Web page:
This chapter describes the assistive technology system as “consisting of an assistive technology device, a human operator who has a disability, and an environment in which the functional activity is to be carried out.” It further describes this system using mainly the Human Activity Assistive Technology Model. This model serves as a guide in order to understand the lives/needs of persons with disabilities and has four major components – the human, the activity, the assistive technology, and the context (environment) that the factors exist in. The human “represents someone doing something someplace.” It takes into account the person’s abilities, skills, preferences and level of expertise as factors to be considered when designing assistive technology. The activity is simply the functional task that the human is trying to accomplish and their preferences for accomplishing those tasks. The context/environment takes account where the human is trying to accomplish the task. It takes account of the physical characteristics of the place e.g temperature, location, social norms, culture etc. All these factors have to be considered as equally important when researching and designing assistive technology to suit their needs.

This chapter makes me think that the basic idea of universal design of an assistive technology as fundamentally inadequate. Given how quickly people people with disabilities need this devices, how can we give them when they truly need, at low prices and a quick turnaround time? This makes the concept of DIY assistive technology even more appealing – people can design what they what, how they want and when they want it. The big challenge will be how will we provide them this platform to create these things for themselves, at a cost that they can afford? How do we convince an insurance company to pay thousands of dollars for a machine that can produce specialized walking canes for an individual, vs paying $20 for a generic one from the store?

Cook and Hussey Chapter 1.1 – Thoughts

This chapter defines Assistive Technology, and highlights the differences between Assistive Technology and other kinds of technologies. The most important thing to note is that in order for it to be considered Assistive Technology, it has to “increase, maintain or improve functional capability” instead of repair or rehabilitate the individual’s disability. The user of the technology also has to be considered disabled, in order for it to be considered an Assistive Technology. The chapter also characterizes Assistive Technology in many different ways like

  • Assistive vs Rehabilitative Technology: E.g Prescription glasses vs Laser Eye Surgery
  • Low vs high Technology: E.g Walking Cane vs Powered Wheel Chair
  • Hard vs Soft Technology: Tangible vs Intangible objects
  • Appliances vs Tools: The former requires little or no skill to operate e.g Microwave oven – the latter requires skill e.g Powerdrill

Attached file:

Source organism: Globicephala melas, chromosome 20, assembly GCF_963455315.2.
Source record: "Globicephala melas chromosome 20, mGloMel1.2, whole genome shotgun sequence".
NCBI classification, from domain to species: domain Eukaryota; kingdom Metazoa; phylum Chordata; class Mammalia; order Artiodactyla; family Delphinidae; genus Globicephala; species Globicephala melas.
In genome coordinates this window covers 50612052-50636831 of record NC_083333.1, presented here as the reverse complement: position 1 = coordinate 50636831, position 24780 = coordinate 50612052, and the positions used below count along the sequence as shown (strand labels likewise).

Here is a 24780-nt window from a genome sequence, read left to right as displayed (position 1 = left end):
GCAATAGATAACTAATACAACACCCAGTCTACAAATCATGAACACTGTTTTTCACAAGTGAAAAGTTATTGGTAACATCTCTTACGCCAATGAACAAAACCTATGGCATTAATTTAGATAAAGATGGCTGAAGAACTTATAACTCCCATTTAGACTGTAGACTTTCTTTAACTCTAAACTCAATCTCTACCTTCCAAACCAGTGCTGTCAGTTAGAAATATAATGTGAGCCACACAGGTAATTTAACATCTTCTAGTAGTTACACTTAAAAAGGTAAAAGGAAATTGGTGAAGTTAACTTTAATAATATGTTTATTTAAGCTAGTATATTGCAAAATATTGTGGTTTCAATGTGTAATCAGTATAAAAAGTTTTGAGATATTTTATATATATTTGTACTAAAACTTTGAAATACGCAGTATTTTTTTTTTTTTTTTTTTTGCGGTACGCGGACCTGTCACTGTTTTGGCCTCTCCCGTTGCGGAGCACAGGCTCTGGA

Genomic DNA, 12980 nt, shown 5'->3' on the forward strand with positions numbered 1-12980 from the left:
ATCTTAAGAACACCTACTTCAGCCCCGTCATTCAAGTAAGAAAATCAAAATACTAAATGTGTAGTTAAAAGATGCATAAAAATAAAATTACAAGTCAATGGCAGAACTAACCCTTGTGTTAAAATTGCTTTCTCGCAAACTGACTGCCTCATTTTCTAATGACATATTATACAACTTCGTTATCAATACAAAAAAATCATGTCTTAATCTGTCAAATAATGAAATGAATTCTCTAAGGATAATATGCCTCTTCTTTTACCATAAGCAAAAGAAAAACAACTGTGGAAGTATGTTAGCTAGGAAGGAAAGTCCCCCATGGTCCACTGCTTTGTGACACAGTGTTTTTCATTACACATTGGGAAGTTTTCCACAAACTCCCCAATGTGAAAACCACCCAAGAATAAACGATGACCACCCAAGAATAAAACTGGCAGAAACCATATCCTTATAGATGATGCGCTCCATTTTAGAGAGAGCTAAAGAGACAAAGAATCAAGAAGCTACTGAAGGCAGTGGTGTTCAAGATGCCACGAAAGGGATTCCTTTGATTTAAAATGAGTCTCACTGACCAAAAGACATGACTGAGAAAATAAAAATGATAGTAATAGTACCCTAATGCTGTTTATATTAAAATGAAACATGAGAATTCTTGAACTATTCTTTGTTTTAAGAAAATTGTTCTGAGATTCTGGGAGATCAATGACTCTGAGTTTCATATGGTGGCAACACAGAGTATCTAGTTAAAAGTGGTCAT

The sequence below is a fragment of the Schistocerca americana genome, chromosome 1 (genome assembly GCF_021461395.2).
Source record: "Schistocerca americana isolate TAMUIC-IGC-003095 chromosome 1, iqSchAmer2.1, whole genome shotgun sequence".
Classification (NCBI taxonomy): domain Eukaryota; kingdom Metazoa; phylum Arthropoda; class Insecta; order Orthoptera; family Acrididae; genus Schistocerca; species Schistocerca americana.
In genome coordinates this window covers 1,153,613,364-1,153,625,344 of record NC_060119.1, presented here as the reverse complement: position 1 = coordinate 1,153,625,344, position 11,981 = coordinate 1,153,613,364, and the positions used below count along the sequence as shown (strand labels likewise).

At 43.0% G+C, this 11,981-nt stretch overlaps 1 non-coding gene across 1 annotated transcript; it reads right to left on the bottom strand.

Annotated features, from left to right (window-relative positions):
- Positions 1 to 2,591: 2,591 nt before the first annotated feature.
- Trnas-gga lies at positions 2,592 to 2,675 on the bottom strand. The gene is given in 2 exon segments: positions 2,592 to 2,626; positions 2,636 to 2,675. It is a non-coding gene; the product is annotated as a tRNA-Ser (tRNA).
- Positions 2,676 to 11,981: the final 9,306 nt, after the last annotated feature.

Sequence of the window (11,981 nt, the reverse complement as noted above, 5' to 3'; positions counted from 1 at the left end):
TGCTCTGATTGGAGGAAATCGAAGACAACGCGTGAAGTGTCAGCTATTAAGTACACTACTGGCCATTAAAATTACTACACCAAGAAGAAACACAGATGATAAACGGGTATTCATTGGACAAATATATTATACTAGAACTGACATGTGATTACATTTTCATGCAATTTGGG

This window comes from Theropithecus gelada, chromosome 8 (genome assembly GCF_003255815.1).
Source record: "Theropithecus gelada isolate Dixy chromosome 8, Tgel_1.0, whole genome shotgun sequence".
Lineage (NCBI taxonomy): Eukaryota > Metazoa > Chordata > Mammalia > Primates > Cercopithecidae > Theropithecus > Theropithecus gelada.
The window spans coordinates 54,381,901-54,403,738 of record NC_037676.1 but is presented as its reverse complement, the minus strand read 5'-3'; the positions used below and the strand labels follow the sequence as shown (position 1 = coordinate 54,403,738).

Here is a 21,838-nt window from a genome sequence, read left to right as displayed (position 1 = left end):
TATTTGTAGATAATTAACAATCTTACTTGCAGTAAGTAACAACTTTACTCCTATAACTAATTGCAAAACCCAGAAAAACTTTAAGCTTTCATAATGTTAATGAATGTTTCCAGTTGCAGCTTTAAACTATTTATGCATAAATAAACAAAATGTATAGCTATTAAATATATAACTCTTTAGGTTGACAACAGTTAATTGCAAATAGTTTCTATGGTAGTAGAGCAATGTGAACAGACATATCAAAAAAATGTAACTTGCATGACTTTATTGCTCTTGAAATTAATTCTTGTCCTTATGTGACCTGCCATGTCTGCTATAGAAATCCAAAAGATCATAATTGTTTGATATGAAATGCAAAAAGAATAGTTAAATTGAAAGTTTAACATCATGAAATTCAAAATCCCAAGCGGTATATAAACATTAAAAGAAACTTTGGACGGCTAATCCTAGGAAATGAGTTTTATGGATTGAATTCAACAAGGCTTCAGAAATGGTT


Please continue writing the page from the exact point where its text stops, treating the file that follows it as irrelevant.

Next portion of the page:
• Minimal to Maximal Technology:E.g  Augmenting Devices vs Replacing function Devices
  • General vs Specific Technology: E.g Computers vs Hearing Aids
  • Commercial vs Custom Technology

The chapter also mentions Assistive Technology Services which it defines as “any service that directly assists an individual with a disability in the selection, acquisition, or use of an Assistive Technology device.”

Overall, I think this was chapter was a good introduction to what Assistive Technology means as we understand it today. I wish some more emphasis was placed on Assistive Technology Services, as they are the main drivers behind what Assistive Technology means today and what it will mean tomorrow. I think the actual design of Assistive Technology tools/devices is the easy part; understanding what tools/devices will be effective for their intended function is where it all gets complex, and that’s the role of the Assistive Technology Service providers.


DMD – Fashion Meets Design Thoughts.

Designing for disability has generally emphasized discretion, while fashion design aims to project an outward image of the wearer. Camouflaging disability devices may cause a lack of self confidence of the wearer. Glasses/spectacles  is an example of an area that have succeeded in incorporating fashion’s principles and value into its design; hearing aids on the other hand have followed the traditional approach to the design of disability devices – making them smaller and more discrete. However, making these devices smaller and more discrete has impacted their effectiveness. Aimee Mullins, Jacques Monestier, and Hugh Herr are proponents of the idea that all medical devices and aids including arm and leg prosthetics should be a fashion statement according to the tastes of the wearer instead of something to be hidden. As with fashion, a one size fits all approach should not apply for designing medical devices as they are to be used in conjunction with the human body – and we come in all shapes and sizes. Adopting this approach involves inviting fashion designers into the design of disability devices.

Sincerely, I have never thought about medical devices in this way. The goal of medical device “designers”, as well as the general population has always been to make disabled people feel as “normal” as possible – like a human being without disabilities without much regard to their personal preferences. What does normal really mean? What truly make us unique are our individual differences, and our ability to express and represent ourselves the way we please. I hope for a day where picking out a new arm or leg for a disabled person will be as simple as picking out a new pair of boots or gloves; where picking up a new hearing aid will be as simple as buying a new set of headphones. Disabled people should not feel different from others, and incorporating fashion into medical device design will bring us one step closer into accomplishing that goal.